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Adaptive logistics: Conceptualising strategies and best practices from humanitarian emergency supplies distribution
In today’s globally driven marketplace, the endurance of supply chains is becoming increasingly critical for them to withstand long-term and short-term fluctuations of market forces. Many of the products necessary for basic needs and consumers’ discretionary spending come from complex global supply chains that face frequent external challenges and disruptions. So how can global providers build more efficient logistics practices and enduring supply chains? Humanitarian aid supply chains have discovered best practices and formulas for building resilient programmes to effectively do their work and could serve as a model. This paper explores how one organisation, Direct Relief, employs an innovative adaptive distribution strategy backed by smart maps, dashboards, other location technology tools powered by modern GIS (geographic information systems) technology. The authors provide a definition of adaptive logistics, share key examples of how it was implemented, and provide steps other organisations can take to improve their own supply chain and logistics operations.
The full article is available to institutions that have subscribed to the journal.
Andrew Schroeder , PhD, MPP, is the Vice President of Research and Analysis for Direct Relief, a non-profit organisation that provides humanitarian assistance without regard to race, ethnicity, political or religious affiliation, gender or ability to pay. In his role, Andrew leads the organisation’s geographic information system (GIS) mapping, epidemiological analysis and humanitarian informatics efforts. Over the last 13 years his instrumental work helped Direct Relief’s ability to monitor supply chains and analyse demand versus capacity to direct supplies where they are needed. Additionally, he co-founded NGO WeRobotics in 2015 and recently co-founded the COVID-19 Mobility Data Network with colleagues at the Harvard T.H. Chan School of Public Health. Andrew earned his PhD in social and cultural analysis from New York University and his Master of Public Policy (MPP) and certification in Science, Technology and Public Policy (STPP) from the Gerald R. Ford School of Public Policy at the University of Michigan.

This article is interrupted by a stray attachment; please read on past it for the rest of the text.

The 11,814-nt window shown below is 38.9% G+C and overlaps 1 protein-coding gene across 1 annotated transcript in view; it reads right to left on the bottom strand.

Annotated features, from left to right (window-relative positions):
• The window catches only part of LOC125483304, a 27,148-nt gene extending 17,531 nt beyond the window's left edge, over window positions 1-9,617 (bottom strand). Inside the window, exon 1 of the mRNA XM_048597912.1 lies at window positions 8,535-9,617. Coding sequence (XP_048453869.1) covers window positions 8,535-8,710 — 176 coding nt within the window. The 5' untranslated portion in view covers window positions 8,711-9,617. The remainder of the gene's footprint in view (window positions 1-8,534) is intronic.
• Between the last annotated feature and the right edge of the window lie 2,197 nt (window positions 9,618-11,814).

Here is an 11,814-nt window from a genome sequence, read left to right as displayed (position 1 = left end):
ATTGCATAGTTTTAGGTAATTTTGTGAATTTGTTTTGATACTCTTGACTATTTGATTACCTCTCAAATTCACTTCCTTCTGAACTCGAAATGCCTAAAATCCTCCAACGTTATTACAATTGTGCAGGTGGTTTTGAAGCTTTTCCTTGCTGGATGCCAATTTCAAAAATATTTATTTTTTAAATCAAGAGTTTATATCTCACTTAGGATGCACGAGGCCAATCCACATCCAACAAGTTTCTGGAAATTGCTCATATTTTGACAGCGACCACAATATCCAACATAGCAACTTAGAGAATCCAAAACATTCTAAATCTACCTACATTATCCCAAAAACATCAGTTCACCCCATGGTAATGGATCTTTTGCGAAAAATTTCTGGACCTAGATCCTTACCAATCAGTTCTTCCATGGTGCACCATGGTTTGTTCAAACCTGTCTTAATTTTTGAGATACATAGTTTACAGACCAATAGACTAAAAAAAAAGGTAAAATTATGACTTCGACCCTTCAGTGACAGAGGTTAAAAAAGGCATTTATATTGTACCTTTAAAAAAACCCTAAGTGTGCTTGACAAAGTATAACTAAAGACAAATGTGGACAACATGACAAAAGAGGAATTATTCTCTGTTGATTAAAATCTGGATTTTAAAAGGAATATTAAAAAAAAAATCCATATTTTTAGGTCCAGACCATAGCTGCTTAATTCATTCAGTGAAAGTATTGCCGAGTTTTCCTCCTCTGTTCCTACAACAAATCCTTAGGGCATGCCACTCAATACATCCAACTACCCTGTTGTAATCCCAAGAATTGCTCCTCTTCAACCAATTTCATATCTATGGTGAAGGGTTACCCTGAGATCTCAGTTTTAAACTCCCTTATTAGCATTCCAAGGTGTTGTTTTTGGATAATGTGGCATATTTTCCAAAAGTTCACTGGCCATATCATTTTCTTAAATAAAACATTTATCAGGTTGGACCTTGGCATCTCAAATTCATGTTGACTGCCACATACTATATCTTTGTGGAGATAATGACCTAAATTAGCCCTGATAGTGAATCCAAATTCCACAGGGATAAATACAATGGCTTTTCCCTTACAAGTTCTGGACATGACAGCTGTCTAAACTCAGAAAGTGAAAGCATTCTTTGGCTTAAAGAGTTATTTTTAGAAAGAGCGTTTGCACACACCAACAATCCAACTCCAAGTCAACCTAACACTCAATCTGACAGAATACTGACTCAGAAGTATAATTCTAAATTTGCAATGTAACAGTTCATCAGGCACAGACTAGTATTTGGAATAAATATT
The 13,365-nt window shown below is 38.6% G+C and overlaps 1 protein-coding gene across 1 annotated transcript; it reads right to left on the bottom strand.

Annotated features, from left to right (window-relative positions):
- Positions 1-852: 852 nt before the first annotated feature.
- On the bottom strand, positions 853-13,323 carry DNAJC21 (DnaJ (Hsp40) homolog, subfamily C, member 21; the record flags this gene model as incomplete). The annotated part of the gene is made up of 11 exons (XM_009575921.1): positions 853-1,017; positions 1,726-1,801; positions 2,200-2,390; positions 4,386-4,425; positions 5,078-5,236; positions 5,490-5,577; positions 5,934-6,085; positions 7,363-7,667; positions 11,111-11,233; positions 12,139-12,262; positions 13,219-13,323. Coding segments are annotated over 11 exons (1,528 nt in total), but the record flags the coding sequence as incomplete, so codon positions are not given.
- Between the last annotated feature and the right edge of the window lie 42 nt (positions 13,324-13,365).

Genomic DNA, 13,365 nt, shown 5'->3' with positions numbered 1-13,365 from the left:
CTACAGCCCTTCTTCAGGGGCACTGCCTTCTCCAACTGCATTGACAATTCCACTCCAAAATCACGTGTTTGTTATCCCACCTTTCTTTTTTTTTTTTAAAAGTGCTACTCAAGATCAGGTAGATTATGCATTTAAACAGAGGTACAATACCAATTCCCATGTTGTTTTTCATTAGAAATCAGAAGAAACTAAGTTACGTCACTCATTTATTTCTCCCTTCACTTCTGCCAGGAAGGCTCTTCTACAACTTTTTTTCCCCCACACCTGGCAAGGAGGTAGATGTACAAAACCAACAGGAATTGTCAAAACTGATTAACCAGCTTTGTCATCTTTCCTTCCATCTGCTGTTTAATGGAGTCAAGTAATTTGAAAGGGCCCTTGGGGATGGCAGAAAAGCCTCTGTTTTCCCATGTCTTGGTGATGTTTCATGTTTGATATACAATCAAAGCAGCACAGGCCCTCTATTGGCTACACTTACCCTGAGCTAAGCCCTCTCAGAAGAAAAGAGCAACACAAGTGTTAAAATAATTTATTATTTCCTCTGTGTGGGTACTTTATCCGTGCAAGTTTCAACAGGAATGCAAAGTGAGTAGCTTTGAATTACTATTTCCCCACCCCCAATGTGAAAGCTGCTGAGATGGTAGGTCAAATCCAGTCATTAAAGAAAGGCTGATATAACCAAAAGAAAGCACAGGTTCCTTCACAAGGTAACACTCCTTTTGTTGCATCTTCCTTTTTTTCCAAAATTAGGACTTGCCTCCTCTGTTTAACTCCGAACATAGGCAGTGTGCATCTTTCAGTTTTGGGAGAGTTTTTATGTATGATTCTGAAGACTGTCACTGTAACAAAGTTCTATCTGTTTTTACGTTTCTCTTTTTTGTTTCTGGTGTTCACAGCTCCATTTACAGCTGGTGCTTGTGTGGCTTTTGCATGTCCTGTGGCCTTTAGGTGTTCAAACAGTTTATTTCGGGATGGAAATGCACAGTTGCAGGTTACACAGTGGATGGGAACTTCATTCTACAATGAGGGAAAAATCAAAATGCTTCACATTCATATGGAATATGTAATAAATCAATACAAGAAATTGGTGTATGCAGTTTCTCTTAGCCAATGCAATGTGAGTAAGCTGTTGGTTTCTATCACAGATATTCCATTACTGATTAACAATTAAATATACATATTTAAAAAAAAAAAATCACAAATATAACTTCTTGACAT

Cindy Elliott heads Esri’s commercial industry marketing team. She helps to shape the role of geospatial analytics within the manufacturing industry related to new market analysis, supply chain operations and advanced services. For more than 15 years Cindy has worked with global manufacturers and enterprise class technology companies to influence customer-focused business transformation. Her work has been pivotal in building awareness for location technology’s ability to meet the growing complexities in global networks. Cindy is an advisory member of the USC Marshall Center Global Supply Chain Management Program (MCGSCM) and of the TCU Neeley School of Business Center for Supply Chain Innovation (CSCI). She is an established thought leader on the digital supply network and manufacturers’ advanced services. She earned a Master’s degree in international management from the Thunderbird Graduate School and completed Harvard Business School’s Program for Leadership Development.
CitationSchroeder, Andrew and Elliott, Cindy (2021, September 1). Adaptive logistics: Conceptualising strategies and best practices from humanitarian emergency supplies distribution. In the Journal of Supply Chain Management, Logistics and Procurement, Volume 4, Issue 1.